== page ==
Beard Radio mixes up various tracks from “Star Wars” & beyond… by Beard Radio on Mixcloud

Wilco – Star Wars

The alt-country wannabe band Wilco has been around seemingly forever. From A.M. (1995), to the Jay Bennett era of earning respectability on Being There (1996), the Billy Bragg co-recordings of Woody Guthrie tunes on Mermaid Avenue (1998), Summerteeth (1999) and Yankee Hotel Foxtrot (2002), to the post-Bennett and Leroy Bach world of A Ghost Is Born (2004), and the advent of Nels Cline fervent guitar on Sky Blue Sky (2007), Wilco (The Album) (2009), The Whole Love (2011), to the post-00s fin-de-career releases of Mermaid Avenue: The Complete Sessions (2012) and Alpha Mike Foxtrot: Rare Tracks 1994 – 2014 (2014), we all thought Wilco was done. Especially when Jeff Tweedy made and toured the album Tweedy with his son last year.

So, Wilco has been busy recording? Hadn’t heard that they released a new album called Star Wars, featuring 11 new songs, barely clocking in over 30 minutes? Jeff calls it, “a jolt of joy: a fun surprise.” Why? Because it’s available now as a free download (for a limited time) on Wilcoworld, iTunes, Amazon and Google Play and streaming on Spotify, Apple Music and Rdio. CD pressings of Star Wars come out on August 21st, with a special vinyl edition due out in late November. Download a digital copy from Wilcoworld until August 13th, 2015. Weekly pre-order contest drawings begin July 30 and include handwritten lyrics to Star Wars by Jeff Tweedy, tickets to any 2015 headlining show, an undeveloped disposable camera from Wilco and a signed test pressing of Star Wars.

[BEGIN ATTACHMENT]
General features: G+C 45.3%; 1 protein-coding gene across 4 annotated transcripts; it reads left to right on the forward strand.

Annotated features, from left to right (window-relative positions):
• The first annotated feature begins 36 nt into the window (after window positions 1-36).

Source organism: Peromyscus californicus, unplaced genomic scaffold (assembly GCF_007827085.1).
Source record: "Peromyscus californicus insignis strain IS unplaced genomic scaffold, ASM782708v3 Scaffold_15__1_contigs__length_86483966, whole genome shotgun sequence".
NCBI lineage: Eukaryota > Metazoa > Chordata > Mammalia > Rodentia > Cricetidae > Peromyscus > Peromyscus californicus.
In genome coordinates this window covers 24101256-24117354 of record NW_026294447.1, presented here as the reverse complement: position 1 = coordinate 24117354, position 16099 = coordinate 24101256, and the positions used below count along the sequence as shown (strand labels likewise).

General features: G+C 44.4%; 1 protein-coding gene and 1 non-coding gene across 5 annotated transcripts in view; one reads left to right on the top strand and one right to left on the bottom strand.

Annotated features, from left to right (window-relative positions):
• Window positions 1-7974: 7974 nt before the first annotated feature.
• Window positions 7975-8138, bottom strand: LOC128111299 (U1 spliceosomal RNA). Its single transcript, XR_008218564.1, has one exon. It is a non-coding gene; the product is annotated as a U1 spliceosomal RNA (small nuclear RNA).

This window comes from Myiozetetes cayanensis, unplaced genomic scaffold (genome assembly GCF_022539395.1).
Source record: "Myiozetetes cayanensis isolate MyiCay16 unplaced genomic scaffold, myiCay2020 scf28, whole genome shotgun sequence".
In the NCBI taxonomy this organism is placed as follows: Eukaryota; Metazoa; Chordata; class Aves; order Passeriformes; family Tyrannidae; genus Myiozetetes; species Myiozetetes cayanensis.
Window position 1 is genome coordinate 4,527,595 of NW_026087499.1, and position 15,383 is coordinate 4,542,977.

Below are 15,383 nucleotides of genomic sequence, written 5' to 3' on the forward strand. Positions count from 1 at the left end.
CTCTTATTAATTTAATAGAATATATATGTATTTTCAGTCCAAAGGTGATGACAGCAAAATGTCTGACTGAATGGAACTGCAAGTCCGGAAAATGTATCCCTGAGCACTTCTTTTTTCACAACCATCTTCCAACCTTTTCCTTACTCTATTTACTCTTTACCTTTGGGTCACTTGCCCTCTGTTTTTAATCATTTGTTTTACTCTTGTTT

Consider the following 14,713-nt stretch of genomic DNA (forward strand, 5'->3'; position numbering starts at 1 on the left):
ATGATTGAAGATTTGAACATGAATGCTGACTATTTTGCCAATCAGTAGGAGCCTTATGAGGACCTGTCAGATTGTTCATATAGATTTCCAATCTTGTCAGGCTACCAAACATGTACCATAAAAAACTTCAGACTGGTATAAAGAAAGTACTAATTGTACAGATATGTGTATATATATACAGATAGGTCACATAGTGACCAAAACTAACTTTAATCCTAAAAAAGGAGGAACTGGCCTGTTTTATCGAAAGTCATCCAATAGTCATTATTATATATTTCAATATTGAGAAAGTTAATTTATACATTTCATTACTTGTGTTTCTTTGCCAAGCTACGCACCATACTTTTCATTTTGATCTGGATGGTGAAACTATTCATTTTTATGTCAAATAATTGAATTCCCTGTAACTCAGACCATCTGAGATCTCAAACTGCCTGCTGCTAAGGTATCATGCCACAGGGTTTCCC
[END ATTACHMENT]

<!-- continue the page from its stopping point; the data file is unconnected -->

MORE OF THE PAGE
Highlights include the five-plus minute “You Satellite”, which feels like the first segue into a breakaway live jam that could produce uninhibited middle aged white guy dancing at any of these live shows they’ve got lined up this summer. Tweedy croons on the fuzzy punk-inspired blues-riff-ripp-off “More…”

More than I have
More than there is
More than exists